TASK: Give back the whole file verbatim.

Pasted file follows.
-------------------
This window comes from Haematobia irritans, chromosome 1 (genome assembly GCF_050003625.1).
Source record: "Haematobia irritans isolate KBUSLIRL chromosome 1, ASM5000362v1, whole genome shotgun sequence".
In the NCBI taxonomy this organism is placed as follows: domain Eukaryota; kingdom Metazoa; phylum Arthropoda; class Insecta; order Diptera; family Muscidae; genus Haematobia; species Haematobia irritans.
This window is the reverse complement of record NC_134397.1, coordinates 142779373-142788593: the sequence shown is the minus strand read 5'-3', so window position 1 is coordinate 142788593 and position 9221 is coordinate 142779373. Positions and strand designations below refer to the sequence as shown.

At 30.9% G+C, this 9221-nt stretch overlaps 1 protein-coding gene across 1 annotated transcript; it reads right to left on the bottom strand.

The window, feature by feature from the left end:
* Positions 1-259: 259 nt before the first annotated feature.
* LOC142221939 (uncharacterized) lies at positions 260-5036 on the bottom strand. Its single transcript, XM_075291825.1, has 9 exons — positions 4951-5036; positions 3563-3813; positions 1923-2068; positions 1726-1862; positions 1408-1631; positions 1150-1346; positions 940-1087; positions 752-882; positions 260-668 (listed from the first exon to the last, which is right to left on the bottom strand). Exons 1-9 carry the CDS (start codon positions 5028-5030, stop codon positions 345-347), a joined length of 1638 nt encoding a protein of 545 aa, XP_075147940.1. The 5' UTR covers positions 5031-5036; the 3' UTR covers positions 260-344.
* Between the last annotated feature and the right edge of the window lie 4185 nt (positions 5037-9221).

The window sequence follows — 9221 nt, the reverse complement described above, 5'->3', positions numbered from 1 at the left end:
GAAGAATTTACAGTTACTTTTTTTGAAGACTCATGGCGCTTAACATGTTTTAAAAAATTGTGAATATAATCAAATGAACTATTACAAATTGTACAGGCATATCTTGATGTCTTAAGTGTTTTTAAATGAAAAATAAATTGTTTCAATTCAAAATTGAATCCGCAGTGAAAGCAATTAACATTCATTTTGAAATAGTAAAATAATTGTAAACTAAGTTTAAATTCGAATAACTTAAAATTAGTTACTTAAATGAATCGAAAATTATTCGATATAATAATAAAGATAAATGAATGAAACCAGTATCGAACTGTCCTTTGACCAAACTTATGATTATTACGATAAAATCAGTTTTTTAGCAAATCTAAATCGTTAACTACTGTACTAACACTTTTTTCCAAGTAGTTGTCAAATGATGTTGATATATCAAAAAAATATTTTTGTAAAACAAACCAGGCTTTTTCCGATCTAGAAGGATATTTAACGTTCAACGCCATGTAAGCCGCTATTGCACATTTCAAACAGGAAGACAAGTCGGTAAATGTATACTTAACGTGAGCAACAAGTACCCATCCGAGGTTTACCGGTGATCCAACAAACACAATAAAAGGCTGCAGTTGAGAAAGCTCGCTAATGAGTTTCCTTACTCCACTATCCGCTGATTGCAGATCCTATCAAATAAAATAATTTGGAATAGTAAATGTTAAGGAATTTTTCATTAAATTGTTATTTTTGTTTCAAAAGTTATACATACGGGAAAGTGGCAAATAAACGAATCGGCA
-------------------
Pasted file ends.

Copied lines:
This window comes from Haematobia irritans, chromosome 1 (genome assembly GCF_050003625.1).
Source record: "Haematobia irritans isolate KBUSLIRL chromosome 1, ASM5000362v1, whole genome shotgun sequence".
In the NCBI taxonomy this organism is placed as follows: domain Eukaryota; kingdom Metazoa; phylum Arthropoda; class Insecta; order Diptera; family Muscidae; genus Haematobia; species Haematobia irritans.
This window is the reverse complement of record NC_134397.1, coordinates 142779373-142788593: the sequence shown is the minus strand read 5'-3', so window position 1 is coordinate 142788593 and position 9221 is coordinate 142779373. Positions and strand designations below refer to the sequence as shown.

At 30.9% G+C, this 9221-nt stretch overlaps 1 protein-coding gene across 1 annotated transcript; it reads right to left on the bottom strand.

The window, feature by feature from the left end:
* Positions 1-259: 259 nt before the first annotated feature.
* LOC142221939 (uncharacterized) lies at positions 260-5036 on the bottom strand. Its single transcript, XM_075291825.1, has 9 exons — positions 4951-5036; positions 3563-3813; positions 1923-2068; positions 1726-1862; positions 1408-1631; positions 1150-1346; positions 940-1087; positions 752-882; positions 260-668 (listed from the first exon to the last, which is right to left on the bottom strand). Exons 1-9 carry the CDS (start codon positions 5028-5030, stop codon positions 345-347), a joined length of 1638 nt encoding a protein of 545 aa, XP_075147940.1. The 5' UTR covers positions 5031-5036; the 3' UTR covers positions 260-344.
* Between the last annotated feature and the right edge of the window lie 4185 nt (positions 5037-9221).

The window sequence follows — 9221 nt, the reverse complement described above, 5'->3', positions numbered from 1 at the left end:
GAAGAATTTACAGTTACTTTTTTTGAAGACTCATGGCGCTTAACATGTTTTAAAAAATTGTGAATATAATCAAATGAACTATTACAAATTGTACAGGCATATCTTGATGTCTTAAGTGTTTTTAAATGAAAAATAAATTGTTTCAATTCAAAATTGAATCCGCAGTGAAAGCAATTAACATTCATTTTGAAATAGTAAAATAATTGTAAACTAAGTTTAAATTCGAATAACTTAAAATTAGTTACTTAAATGAATCGAAAATTATTCGATATAATAATAAAGATAAATGAATGAAACCAGTATCGAACTGTCCTTTGACCAAACTTATGATTATTACGATAAAATCAGTTTTTTAGCAAATCTAAATCGTTAACTACTGTACTAACACTTTTTTCCAAGTAGTTGTCAAATGATGTTGATATATCAAAAAAATATTTTTGTAAAACAAACCAGGCTTTTTCCGATCTAGAAGGATATTTAACGTTCAACGCCATGTAAGCCGCTATTGCACATTTCAAACAGGAAGACAAGTCGGTAAATGTATACTTAACGTGAGCAACAAGTACCCATCCGAGGTTTACCGGTGATCCAACAAACACAATAAAAGGCTGCAGTTGAGAAAGCTCGCTAATGAGTTTCCTTACTCCACTATCCGCTGATTGCAGATCCTATCAAATAAAATAATTTGGAATAGTAAATGTTAAGGAATTTTTCATTAAATTGTTATTTTTGTTTCAAAAGTTATACATACGGGAAAGTGGCAAATAAACGAATCGGCA